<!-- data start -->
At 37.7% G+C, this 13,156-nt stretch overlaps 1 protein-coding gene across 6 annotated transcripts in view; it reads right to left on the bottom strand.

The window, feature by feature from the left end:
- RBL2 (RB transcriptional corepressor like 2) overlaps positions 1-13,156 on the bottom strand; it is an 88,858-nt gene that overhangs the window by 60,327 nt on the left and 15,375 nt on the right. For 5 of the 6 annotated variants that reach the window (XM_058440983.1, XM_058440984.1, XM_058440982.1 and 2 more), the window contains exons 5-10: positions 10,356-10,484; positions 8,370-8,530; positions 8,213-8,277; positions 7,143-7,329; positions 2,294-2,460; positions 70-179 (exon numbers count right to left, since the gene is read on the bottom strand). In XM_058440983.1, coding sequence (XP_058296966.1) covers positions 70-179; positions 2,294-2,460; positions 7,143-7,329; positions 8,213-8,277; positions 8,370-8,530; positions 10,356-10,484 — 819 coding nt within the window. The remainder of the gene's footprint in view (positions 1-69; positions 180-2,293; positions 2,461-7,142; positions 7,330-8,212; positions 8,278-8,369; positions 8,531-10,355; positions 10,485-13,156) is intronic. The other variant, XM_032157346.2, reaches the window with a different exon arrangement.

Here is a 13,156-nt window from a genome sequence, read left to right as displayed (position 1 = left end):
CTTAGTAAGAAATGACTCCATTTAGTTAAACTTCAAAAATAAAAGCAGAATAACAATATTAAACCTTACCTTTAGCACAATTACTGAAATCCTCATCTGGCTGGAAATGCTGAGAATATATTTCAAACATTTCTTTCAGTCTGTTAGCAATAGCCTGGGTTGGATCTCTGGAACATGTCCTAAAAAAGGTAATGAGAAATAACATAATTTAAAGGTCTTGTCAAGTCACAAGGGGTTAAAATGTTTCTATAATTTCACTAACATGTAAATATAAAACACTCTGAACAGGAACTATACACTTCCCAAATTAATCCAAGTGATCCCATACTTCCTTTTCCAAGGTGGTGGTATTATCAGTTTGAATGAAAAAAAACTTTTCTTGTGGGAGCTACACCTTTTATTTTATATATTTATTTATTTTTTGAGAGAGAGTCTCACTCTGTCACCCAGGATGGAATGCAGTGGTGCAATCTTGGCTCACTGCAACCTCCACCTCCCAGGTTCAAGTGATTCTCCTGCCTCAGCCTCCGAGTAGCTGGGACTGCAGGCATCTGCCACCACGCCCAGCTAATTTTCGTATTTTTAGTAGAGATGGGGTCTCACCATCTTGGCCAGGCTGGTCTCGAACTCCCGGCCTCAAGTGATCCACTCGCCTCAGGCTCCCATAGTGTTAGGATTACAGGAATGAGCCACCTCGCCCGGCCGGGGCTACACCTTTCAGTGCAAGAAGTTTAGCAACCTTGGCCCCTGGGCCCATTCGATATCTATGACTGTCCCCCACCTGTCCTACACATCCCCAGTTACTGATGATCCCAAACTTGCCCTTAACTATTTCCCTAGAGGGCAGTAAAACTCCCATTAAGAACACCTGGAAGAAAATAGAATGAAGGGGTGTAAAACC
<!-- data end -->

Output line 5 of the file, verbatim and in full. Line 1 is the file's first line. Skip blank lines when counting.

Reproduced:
CTTAGTAAGAAATGACTCCATTTAGTTAAACTTCAAAAATAAAAGCAGAATAACAATATTAAACCTTACCTTTAGCACAATTACTGAAATCCTCATCTGGCTGGAAATGCTGAGAATATATTTCAAACATTTCTTTCAGTCTGTTAGCAATAGCCTGGGTTGGATCTCTGGAACATGTCCTAAAAAAGGTAATGAGAAATAACATAATTTAAAGGTCTTGTCAAGTCACAAGGGGTTAAAATGTTTCTATAATTTCACTAACATGTAAATATAAAACACTCTGAACAGGAACTATACACTTCCCAAATTAATCCAAGTGATCCCATACTTCCTTTTCCAAGGTGGTGGTATTATCAGTTTGAATGAAAAAAAACTTTTCTTGTGGGAGCTACACCTTTTATTTTATATATTTATTTATTTTTTGAGAGAGAGTCTCACTCTGTCACCCAGGATGGAATGCAGTGGTGCAATCTTGGCTCACTGCAACCTCCACCTCCCAGGTTCAAGTGATTCTCCTGCCTCAGCCTCCGAGTAGCTGGGACTGCAGGCATCTGCCACCACGCCCAGCTAATTTTCGTATTTTTAGTAGAGATGGGGTCTCACCATCTTGGCCAGGCTGGTCTCGAACTCCCGGCCTCAAGTGATCCACTCGCCTCAGGCTCCCATAGTGTTAGGATTACAGGAATGAGCCACCTCGCCCGGCCGGGGCTACACCTTTCAGTGCAAGAAGTTTAGCAACCTTGGCCCCTGGGCCCATTCGATATCTATGACTGTCCCCCACCTGTCCTACACATCCCCAGTTACTGATGATCCCAAACTTGCCCTTAACTATTTCCCTAGAGGGCAGTAAAACTCCCATTAAGAACACCTGGAAGAAAATAGAATGAAGGGGTGTAAAACC